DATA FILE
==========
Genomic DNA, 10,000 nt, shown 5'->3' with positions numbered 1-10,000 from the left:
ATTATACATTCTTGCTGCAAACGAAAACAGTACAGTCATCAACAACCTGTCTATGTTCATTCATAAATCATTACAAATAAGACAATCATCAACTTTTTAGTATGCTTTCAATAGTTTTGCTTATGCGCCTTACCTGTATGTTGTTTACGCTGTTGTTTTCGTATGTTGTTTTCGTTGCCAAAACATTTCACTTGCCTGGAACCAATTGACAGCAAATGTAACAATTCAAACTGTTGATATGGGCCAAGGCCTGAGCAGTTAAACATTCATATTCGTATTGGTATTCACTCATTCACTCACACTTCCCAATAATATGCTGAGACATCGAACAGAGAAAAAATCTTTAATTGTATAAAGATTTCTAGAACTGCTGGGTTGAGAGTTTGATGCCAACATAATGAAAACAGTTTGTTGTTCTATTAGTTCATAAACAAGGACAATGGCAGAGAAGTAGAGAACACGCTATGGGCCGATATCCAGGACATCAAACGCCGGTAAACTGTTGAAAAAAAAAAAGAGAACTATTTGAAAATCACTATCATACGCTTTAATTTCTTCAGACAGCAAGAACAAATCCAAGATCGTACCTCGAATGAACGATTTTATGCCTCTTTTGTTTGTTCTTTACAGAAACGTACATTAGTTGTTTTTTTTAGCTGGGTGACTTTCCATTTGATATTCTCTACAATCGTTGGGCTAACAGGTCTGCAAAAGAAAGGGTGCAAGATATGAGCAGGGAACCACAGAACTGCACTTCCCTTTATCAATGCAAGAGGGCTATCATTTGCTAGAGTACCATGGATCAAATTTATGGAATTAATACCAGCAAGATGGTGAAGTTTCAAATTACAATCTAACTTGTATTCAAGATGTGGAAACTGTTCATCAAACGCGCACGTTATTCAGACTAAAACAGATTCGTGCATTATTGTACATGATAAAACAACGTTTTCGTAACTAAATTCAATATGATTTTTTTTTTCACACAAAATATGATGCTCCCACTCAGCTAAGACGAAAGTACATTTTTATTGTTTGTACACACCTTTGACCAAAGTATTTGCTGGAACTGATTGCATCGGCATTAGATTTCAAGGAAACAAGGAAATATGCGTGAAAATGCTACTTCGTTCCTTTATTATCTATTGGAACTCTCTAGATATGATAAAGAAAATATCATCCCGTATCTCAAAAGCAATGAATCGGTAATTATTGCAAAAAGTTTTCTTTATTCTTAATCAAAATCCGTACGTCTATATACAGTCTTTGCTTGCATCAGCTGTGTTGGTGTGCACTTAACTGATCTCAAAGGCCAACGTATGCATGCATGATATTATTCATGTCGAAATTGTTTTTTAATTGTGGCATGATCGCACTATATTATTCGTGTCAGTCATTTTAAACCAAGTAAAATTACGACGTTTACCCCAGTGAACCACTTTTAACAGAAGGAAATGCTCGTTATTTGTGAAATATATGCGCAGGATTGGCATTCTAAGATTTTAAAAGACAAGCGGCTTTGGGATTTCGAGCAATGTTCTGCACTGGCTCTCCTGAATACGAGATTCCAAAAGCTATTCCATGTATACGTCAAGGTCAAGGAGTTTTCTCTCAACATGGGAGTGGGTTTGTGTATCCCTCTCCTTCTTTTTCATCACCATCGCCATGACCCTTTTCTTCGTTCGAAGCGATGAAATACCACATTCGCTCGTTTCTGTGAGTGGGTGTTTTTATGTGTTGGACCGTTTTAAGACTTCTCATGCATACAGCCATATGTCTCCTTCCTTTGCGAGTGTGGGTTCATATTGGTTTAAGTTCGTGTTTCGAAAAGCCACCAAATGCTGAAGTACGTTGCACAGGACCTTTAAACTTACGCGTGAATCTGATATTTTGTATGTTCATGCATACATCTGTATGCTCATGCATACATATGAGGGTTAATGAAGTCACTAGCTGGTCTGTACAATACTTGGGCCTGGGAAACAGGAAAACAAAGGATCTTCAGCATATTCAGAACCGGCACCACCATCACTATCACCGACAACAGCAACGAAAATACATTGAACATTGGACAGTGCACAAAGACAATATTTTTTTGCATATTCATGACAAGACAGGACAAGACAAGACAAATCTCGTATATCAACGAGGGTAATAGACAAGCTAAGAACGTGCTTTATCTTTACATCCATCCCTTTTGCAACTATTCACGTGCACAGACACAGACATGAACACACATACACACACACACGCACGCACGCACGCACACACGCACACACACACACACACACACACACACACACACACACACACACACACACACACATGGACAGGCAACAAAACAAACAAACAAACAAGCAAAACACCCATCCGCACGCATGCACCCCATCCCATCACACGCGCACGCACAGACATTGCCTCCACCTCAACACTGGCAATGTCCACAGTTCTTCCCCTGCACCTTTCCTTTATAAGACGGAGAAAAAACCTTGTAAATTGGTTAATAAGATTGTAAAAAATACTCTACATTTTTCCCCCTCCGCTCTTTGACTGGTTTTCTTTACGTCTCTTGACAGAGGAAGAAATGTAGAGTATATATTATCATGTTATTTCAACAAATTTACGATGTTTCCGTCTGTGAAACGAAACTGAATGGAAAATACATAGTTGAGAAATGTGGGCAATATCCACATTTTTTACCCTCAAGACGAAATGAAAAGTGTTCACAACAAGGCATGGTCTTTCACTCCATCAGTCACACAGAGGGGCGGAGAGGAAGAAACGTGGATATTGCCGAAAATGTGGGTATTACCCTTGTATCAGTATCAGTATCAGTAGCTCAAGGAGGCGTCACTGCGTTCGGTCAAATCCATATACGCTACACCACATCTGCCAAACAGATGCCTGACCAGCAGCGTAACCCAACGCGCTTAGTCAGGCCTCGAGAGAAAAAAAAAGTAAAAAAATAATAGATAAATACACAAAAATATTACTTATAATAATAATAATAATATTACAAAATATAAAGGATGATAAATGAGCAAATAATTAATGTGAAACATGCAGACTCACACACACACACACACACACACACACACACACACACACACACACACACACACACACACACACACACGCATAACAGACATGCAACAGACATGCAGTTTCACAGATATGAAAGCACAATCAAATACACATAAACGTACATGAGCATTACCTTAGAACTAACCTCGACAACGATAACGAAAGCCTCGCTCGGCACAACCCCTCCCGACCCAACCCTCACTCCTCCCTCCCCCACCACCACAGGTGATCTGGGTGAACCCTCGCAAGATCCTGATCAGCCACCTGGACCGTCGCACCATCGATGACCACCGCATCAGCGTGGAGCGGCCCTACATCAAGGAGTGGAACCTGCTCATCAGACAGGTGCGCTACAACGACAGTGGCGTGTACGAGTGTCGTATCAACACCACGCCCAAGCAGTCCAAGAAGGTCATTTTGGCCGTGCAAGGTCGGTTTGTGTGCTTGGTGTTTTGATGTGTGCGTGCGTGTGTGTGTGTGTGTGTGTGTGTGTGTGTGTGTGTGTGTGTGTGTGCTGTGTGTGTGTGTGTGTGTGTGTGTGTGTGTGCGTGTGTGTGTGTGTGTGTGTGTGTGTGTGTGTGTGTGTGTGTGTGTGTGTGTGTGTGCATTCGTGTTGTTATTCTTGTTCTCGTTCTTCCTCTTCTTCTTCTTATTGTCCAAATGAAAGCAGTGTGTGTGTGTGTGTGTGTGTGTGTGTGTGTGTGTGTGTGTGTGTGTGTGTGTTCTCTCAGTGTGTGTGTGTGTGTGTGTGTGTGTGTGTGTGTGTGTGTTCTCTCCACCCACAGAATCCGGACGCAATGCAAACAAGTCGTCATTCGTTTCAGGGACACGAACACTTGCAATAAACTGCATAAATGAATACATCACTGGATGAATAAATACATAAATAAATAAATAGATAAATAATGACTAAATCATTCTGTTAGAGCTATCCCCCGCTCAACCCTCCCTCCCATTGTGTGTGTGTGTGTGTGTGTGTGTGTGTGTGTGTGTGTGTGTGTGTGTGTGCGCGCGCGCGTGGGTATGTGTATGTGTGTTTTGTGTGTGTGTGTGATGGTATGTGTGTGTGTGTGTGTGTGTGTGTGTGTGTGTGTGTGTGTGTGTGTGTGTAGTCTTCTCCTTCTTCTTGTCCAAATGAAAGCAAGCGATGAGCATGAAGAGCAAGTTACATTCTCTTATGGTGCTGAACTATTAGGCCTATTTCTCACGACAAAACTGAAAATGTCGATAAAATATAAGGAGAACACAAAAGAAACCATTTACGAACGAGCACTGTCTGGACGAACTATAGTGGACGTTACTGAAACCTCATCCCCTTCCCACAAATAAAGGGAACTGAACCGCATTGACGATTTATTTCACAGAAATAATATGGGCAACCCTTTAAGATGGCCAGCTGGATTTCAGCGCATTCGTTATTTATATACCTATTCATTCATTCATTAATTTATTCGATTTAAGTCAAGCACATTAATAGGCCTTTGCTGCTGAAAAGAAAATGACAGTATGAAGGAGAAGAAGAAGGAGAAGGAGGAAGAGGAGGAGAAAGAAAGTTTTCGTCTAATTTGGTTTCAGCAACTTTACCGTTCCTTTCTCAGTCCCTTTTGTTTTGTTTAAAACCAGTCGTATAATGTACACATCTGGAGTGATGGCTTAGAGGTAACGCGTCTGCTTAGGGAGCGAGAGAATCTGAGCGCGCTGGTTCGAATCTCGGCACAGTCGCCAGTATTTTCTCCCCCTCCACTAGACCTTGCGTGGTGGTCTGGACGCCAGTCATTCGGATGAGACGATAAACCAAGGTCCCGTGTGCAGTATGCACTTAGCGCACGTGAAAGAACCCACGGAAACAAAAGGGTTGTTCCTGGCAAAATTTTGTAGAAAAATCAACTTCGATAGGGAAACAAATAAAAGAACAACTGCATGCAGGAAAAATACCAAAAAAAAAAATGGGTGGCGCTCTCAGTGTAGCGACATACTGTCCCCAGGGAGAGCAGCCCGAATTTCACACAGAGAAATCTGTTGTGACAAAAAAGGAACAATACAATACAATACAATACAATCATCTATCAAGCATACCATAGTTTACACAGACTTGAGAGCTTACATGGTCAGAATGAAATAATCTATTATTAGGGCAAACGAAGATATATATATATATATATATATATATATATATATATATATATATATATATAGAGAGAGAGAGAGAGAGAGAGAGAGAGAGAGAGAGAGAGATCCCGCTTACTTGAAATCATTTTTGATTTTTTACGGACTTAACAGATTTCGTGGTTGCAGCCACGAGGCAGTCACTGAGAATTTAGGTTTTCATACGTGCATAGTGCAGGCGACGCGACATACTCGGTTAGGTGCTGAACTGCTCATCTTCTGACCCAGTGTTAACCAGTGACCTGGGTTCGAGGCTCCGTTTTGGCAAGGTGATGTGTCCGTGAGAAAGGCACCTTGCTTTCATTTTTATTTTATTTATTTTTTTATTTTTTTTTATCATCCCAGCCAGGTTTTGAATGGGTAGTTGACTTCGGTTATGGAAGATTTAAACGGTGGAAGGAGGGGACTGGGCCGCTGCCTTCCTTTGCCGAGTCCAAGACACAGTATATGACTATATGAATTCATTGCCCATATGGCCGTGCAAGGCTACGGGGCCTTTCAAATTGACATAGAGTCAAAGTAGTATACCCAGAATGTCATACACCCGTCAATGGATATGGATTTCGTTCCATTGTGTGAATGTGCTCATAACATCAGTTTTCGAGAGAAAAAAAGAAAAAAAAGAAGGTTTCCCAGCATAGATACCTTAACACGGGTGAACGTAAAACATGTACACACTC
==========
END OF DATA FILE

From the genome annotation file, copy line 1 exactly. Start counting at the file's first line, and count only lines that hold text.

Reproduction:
Genomic DNA, 10,000 nt, shown 5'->3' with positions numbered 1-10,000 from the left: